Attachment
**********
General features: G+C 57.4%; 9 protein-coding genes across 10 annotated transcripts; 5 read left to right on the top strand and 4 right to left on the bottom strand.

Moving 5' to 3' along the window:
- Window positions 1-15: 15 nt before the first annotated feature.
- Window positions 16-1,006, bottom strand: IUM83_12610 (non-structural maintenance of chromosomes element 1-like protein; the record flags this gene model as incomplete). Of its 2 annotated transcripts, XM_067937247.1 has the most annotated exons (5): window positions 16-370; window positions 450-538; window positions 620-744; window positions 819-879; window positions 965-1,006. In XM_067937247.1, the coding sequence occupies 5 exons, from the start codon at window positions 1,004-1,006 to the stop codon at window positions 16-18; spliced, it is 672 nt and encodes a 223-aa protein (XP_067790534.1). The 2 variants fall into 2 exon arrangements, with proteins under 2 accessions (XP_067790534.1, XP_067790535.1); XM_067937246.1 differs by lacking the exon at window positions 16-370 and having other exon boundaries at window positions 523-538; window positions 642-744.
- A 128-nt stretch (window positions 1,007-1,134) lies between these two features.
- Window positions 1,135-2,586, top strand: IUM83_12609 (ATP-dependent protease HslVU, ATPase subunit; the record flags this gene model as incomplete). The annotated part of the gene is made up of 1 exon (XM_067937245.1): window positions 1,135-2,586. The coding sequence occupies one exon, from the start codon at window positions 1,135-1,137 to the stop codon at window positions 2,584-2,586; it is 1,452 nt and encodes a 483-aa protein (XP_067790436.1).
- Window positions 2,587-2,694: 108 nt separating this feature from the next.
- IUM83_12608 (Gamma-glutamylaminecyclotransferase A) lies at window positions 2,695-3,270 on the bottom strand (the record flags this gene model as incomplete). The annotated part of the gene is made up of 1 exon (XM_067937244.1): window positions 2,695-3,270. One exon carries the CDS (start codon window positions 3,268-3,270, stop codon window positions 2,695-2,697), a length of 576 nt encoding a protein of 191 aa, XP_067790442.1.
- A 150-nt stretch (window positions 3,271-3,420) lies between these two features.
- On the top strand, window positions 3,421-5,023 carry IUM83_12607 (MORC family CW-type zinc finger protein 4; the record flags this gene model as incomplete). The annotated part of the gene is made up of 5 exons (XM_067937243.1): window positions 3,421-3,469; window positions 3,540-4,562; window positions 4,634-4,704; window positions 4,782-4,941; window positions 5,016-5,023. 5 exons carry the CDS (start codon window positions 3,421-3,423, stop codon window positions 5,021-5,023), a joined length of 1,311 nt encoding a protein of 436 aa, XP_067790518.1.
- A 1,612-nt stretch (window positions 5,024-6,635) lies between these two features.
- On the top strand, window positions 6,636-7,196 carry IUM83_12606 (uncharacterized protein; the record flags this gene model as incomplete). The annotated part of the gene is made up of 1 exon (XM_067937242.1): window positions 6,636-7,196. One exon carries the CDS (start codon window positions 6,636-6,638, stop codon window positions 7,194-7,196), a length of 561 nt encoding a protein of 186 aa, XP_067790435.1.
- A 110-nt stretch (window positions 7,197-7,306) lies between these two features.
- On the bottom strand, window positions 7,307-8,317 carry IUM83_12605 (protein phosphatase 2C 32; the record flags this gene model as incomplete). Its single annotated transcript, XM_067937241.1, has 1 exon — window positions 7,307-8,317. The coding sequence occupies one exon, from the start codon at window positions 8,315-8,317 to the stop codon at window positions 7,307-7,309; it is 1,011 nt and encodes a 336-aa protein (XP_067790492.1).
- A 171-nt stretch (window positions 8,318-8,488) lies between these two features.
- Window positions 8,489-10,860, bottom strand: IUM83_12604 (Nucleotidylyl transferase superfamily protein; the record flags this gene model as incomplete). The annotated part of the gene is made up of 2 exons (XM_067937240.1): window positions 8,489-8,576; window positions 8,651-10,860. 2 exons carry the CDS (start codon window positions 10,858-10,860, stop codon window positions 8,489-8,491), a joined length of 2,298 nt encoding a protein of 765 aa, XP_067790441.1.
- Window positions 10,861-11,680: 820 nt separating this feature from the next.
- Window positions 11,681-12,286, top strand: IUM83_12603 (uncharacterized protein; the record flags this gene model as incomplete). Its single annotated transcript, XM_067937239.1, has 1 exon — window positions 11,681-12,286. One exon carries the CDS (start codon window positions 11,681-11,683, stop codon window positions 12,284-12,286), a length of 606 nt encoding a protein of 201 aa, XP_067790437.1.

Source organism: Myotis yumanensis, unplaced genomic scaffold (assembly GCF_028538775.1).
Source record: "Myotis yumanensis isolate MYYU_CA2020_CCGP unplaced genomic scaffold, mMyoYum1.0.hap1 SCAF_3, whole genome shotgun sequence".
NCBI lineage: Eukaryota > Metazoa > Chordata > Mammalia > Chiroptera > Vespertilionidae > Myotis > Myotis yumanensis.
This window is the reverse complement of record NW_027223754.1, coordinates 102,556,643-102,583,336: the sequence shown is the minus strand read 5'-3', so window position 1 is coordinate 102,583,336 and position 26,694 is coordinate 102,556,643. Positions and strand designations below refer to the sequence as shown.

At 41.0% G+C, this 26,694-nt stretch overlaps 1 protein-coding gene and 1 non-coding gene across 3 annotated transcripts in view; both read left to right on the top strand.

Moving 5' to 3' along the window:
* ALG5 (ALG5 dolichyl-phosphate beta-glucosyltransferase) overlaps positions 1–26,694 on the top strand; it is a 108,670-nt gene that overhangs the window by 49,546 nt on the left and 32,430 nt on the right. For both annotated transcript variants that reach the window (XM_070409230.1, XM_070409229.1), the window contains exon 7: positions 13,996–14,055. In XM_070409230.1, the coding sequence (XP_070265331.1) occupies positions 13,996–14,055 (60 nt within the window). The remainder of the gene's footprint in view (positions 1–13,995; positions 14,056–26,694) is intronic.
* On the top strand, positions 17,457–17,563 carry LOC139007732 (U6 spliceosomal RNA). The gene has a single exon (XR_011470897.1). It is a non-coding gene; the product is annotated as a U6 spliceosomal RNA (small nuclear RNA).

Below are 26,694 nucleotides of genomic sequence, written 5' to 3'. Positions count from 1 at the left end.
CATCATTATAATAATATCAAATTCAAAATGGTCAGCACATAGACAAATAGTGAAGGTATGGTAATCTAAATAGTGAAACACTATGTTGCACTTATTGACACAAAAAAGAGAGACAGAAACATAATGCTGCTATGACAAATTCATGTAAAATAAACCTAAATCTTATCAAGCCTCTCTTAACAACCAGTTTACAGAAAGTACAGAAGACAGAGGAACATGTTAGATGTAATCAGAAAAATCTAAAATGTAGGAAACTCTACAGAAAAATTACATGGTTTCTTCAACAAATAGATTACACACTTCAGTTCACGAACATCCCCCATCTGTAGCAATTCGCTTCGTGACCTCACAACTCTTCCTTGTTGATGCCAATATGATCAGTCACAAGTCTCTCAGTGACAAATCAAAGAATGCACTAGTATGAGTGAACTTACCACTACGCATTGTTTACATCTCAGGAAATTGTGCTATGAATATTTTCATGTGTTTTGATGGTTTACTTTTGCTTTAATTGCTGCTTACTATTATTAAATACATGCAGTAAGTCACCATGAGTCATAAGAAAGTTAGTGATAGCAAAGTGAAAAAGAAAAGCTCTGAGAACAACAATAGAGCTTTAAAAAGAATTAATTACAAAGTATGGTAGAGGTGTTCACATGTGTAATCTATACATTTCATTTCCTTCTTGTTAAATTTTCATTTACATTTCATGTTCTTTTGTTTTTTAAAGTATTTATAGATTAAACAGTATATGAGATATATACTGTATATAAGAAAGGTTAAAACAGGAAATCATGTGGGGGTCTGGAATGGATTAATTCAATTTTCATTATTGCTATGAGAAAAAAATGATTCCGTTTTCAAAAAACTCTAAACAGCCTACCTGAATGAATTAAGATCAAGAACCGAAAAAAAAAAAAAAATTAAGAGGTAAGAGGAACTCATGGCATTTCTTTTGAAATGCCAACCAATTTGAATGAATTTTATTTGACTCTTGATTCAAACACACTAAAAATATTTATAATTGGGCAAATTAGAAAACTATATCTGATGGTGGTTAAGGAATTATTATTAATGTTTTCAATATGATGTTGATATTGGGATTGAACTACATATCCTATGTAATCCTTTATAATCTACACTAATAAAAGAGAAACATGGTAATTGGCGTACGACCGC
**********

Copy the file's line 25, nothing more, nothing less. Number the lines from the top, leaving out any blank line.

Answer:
* ALG5 (ALG5 dolichyl-phosphate beta-glucosyltransferase) overlaps positions 1–26,694 on the top strand; it is a 108,670-nt gene that overhangs the window by 49,546 nt on the left and 32,430 nt on the right. For both annotated transcript variants that reach the window (XM_070409230.1, XM_070409229.1), the window contains exon 7: positions 13,996–14,055. In XM_070409230.1, the coding sequence (XP_070265331.1) occupies positions 13,996–14,055 (60 nt within the window). The remainder of the gene's footprint in view (positions 1–13,995; positions 14,056–26,694) is intronic.